Once Again Justice System Not Up to Prosecuting War on Terror

This time, the British justice system. In the trans-Atlantic bomb plot trial, jurors convicted only three of the seven defendants. And not on terrorism-related charges. Only the lesser charge of conspiracy to commit murder. On the charges of conspiracy to commit terrorism, the jury deadlocked. The plot’s ringleader, Mohammed Gulzar, was one of the four not convicted.

Jurors found that Ali, Sarwar and Hussain conspired to bomb “unknown” targets, apparently based on evidence that they scouted refineries and other sites around London in addition to flights bound for the United States and Canada.

“Not to get a conviction on plotting to murder on airplanes is a bit hard to swallow,” said a British official, who spoke on condition of anonymity because he was not authorized to discuss the case publicly. “There were timetables, suicide videos, the known preference for Al Qaeda to focus on airplanes.

“Apparently juries need stronger evidence than they are getting. But when you are physically watching young Muslims known to be extremists recording suicide videos, there comes a point in a plot when you have to interfere, and run with what evidence you can get,” the official said.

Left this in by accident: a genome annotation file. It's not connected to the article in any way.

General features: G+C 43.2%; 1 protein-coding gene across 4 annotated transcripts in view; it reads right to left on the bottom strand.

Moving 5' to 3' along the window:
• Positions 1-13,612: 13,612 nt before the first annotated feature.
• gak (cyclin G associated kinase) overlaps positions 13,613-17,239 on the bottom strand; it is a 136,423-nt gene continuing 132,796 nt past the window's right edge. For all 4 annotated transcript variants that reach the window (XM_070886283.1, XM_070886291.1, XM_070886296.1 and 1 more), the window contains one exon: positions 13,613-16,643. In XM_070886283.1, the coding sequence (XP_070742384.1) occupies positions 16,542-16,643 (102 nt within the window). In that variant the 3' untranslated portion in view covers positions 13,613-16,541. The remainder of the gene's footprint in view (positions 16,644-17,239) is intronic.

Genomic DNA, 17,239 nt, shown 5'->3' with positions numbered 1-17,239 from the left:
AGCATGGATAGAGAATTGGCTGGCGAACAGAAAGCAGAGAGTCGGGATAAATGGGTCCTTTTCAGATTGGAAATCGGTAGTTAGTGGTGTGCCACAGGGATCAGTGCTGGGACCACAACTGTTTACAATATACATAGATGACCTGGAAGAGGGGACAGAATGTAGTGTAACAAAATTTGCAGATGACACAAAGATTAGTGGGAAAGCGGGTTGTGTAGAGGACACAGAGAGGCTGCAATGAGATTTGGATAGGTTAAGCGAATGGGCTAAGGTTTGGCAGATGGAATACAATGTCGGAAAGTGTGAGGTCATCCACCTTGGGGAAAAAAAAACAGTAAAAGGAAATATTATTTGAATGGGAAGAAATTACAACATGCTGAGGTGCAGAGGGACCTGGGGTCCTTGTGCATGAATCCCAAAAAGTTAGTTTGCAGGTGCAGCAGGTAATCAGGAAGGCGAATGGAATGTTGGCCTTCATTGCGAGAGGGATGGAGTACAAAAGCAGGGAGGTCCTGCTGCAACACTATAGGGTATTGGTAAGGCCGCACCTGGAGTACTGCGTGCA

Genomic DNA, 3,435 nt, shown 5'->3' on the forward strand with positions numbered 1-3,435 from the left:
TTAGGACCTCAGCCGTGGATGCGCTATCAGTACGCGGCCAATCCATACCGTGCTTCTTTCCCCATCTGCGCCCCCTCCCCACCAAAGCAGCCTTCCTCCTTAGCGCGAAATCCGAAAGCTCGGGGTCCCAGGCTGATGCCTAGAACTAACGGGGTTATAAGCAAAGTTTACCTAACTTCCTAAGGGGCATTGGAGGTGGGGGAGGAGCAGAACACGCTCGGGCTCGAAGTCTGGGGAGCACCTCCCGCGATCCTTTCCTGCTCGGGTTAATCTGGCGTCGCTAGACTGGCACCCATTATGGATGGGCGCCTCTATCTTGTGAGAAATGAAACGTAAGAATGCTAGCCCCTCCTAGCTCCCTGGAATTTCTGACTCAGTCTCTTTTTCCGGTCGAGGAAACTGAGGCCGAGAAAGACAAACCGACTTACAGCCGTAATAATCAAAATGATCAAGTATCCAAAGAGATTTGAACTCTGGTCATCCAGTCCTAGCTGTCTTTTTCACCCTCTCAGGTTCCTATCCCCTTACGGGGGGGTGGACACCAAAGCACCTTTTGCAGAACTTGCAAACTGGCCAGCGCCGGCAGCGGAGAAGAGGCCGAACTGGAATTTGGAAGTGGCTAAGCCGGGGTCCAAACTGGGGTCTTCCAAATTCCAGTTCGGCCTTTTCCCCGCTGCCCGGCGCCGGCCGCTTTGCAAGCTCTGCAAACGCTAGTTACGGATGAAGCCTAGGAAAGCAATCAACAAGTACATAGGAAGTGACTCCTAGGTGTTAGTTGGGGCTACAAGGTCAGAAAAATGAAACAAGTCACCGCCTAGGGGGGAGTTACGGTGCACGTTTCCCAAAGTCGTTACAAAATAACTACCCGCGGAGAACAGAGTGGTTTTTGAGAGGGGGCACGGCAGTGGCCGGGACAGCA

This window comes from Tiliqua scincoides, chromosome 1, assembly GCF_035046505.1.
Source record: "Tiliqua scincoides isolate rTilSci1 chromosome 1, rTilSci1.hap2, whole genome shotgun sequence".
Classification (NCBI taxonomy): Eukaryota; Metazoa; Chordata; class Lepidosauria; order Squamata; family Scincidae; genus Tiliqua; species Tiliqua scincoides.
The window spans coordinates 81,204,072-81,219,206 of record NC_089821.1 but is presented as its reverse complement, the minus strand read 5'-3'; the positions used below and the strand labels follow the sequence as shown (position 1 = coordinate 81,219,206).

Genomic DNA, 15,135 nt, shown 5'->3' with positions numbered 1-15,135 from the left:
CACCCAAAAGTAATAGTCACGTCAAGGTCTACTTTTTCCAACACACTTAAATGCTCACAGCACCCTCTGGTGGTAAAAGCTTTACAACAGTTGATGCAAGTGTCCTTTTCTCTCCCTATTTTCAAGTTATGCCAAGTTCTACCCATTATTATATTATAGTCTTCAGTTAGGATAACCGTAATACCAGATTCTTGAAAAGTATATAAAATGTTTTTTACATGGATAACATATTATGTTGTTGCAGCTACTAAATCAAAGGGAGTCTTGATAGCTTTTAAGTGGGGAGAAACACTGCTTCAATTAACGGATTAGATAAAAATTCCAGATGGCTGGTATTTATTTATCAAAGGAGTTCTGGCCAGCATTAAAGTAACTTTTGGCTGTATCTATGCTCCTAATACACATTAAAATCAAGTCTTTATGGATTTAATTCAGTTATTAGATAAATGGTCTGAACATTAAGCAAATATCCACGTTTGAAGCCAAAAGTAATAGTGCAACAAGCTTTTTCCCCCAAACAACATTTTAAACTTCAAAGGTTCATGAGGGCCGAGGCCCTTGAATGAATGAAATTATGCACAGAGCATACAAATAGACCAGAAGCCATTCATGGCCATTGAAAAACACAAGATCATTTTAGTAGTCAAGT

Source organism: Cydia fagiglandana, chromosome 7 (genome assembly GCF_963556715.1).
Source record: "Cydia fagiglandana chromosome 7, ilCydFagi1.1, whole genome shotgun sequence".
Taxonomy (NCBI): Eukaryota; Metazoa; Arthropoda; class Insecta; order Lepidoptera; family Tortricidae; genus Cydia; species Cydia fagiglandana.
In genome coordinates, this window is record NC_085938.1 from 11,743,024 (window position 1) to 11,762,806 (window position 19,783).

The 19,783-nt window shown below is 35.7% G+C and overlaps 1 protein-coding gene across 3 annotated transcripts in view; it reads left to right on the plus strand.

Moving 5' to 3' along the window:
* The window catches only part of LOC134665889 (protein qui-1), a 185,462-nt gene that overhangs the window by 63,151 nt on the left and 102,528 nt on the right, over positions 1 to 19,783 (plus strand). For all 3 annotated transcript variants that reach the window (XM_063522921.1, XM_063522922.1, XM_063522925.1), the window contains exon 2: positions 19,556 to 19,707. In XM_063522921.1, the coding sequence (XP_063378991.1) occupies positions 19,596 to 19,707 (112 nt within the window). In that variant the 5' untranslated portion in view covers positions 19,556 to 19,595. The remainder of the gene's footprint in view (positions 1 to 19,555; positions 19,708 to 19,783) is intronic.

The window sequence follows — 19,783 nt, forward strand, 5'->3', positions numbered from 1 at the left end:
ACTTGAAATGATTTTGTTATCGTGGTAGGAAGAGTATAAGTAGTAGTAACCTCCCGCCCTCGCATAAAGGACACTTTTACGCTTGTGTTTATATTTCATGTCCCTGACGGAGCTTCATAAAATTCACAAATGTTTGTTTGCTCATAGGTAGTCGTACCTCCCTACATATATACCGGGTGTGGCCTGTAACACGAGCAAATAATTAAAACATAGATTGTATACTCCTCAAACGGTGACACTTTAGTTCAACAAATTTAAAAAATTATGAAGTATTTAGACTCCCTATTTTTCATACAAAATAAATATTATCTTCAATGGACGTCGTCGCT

The problem is that evidence acquired from intelligence agencies is rarely admissible in court. Some is barred by procedural rules intended to protect criminal defendants from unfair prosecution. For example, domestic wiretap evidence is entirely barred in British courts. Much of this evidence is kept out of terror trials because it would reveal ongoing intelligence operations or the methods used to obtain it.

Paradoxically, this trial also suffered because the authorities acted too quickly to foil the plot. That’s what the unnamed official is alluding to above: “there comes a point in a plot when you have to interfere, and run with what evidence you can get.” This is a feature of the criminal law. You cannot convict a person of conspiracy until you can prove the agreement to a conspiracy and the objective of that conspiracy.

The intelligence work here, which largely wasn’t admissible in court, far outpaced the police work. When the police stepped in they had very little to go on except what the intelligence agencies were telling them. Result: acquittal for all but three.

If we must persist in treating terrorism like crime, we would be better off creating a National Security Court as suggested by Andy McCarthy. Otherwise, we had better get used to terrorists walking.


~ by Gabriel Malor on September 9, 2008.

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